A Tennessee school resource officer has stepped down following a viral arrest that sparked outrage among students and in the community.
Reports show the Hamilton County Sheriff’s approved Tim McCrae’s attorney’s request to have him removed as a school resource officer at East Ridge High School in East Ridge, Tennessee, near Chattanooga, after a video circulated of him grabbing a student by his locs and dragging him down a stretch of bleachers.
Students at the school walked out in protest of the student Tauris Sledge’s arrest. Some say the officer should not have been involved in the incident. Others said the student, identified as 18 by his father, should have been more respectful.
McCrae asked to be sent back to patrol, “which I think is a very telling thing, a police officer would rather go back on the street than work in one of our high schools,” McCrae’s attorney W. Gerald Tidwell said.
Jada Pettaway, one of the students who led the protest, said the arrest was the last straw for the students who wanted their voices to be heard. The students gathered on the football field shouting, “No justice. No peace” and “I’m not resisting.”
“It was like our last straw, which is what led us to, you know, the protests, the walkout and all of the topics that we addressed there,” she said.
A 15-second video of the Sept. 20 incident went viral on social media. Hamilton County Sheriff’s Department released a one-hour-and-7-second video two days later showing what happened before and after the boy was dragged.
In the video, a physical education coach tells the officer that a student refused to participate in a kickball game and said he was not feeling well but started playing basketball. The coach said Sledge threatened him before the officer arrived.
“So I come to him and said to hold up, you said you was sick, and he said, ‘Don’t approach me like that,’” the coach tells the officer. “I said, ‘I’m a teacher. I can talk to you how I want to.’”
The coach said he tried to walk the student outside to “give him a one-on-one.”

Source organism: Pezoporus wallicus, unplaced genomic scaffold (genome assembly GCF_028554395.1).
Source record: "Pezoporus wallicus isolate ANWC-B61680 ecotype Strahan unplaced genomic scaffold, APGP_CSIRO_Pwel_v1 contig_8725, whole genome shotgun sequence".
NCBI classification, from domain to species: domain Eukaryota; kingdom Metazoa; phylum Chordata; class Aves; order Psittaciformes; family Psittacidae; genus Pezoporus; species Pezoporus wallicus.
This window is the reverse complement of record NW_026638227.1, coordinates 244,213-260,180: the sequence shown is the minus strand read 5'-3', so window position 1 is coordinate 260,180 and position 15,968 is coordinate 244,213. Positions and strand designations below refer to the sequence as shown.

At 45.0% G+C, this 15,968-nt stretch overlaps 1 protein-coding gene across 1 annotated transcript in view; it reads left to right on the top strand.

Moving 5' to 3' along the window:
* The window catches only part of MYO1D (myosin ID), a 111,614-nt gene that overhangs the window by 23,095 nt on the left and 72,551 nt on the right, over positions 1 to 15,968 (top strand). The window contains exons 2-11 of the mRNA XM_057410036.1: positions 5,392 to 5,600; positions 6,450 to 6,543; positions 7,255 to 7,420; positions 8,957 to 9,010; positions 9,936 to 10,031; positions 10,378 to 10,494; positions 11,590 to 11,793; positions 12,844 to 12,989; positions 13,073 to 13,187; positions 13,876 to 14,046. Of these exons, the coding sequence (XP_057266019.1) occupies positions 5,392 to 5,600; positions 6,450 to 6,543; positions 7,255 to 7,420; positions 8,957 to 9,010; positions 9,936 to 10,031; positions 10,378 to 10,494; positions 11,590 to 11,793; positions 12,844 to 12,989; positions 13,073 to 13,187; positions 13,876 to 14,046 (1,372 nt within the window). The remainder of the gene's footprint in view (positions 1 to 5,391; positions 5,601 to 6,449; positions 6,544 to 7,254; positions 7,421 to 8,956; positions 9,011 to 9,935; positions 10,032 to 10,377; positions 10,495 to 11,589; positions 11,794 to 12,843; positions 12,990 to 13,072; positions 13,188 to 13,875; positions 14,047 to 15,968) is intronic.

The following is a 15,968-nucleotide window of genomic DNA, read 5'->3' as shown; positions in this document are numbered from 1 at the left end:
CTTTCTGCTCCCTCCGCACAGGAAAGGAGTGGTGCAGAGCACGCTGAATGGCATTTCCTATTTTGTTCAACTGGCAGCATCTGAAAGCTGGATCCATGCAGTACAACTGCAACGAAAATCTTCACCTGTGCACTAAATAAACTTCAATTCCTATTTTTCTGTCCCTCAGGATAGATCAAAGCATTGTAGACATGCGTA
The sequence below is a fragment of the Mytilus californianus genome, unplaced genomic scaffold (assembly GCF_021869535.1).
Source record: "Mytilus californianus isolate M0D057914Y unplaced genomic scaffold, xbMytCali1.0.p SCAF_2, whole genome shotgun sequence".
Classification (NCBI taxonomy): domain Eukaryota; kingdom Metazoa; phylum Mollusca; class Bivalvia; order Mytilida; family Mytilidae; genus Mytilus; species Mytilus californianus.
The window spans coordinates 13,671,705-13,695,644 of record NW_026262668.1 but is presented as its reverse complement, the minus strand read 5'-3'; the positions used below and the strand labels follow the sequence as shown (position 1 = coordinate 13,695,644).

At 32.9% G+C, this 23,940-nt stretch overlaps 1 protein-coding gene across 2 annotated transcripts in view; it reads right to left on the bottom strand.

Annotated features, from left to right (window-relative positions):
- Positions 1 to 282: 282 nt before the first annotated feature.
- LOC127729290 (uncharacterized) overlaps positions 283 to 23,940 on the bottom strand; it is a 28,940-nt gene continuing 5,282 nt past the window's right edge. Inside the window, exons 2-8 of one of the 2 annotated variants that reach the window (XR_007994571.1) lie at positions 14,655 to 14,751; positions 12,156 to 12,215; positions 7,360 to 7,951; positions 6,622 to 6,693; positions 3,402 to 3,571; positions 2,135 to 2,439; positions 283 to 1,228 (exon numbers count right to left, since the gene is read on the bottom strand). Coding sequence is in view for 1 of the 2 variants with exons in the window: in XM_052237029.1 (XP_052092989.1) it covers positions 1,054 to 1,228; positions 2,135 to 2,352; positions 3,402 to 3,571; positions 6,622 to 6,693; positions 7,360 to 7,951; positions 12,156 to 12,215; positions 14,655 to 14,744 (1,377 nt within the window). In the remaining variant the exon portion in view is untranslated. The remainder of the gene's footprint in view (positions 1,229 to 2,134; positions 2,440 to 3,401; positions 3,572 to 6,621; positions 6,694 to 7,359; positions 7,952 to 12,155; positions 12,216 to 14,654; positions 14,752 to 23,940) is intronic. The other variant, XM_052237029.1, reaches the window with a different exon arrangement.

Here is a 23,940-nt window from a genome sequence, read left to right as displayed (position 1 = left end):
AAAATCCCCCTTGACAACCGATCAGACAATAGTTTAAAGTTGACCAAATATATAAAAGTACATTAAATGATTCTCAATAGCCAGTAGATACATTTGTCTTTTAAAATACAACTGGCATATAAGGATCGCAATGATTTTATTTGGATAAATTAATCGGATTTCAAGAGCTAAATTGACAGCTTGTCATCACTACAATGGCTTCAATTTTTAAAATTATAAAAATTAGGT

“He sorts of bucks me and come at me into my face,” the coach says. “And he won’t talk to me, and he says you’re racist mother f—-r. I’ll kick your f–king ass.”
The coach tells McCrae that he wants to speak to the boy with him because he needs to know that his behavior is wrong. Sledge tells a school official in the video that the coach approached him “aggressively,” and he told him “that’s not how you talk to me.” Sledge said he was sent to the class by his counselor because they needed to replace the teacher for a program he is in at the school.
“You could be a good citizen but be aware when you talking to me it’s respect,” Sledge said.
The coach interjects, and the two start to argue until the student stops talking. The coach explains his side. “I asked you a question. I didn’t come at you.”
The coach denies being racist. Things are relatively calm until Sledge gets upset and starts to yell. Two school officials and the officer tell Sledge to calm down. At one point, the officer touches the student’s shoulder telling him to relax.
“You got five seconds to get your hands off me,” Sledge says.
“What the f—k is you gon’ do,” McCrae replies.
The student then repeats his five-second warning a few times and says: “You better get your hands off of me and act like you got some sense.”
The officer tells the boy that he is causing a scene and that he could arrest him for disorderly conduct. Sledge walks away, and McCrae follows him to the bleachers.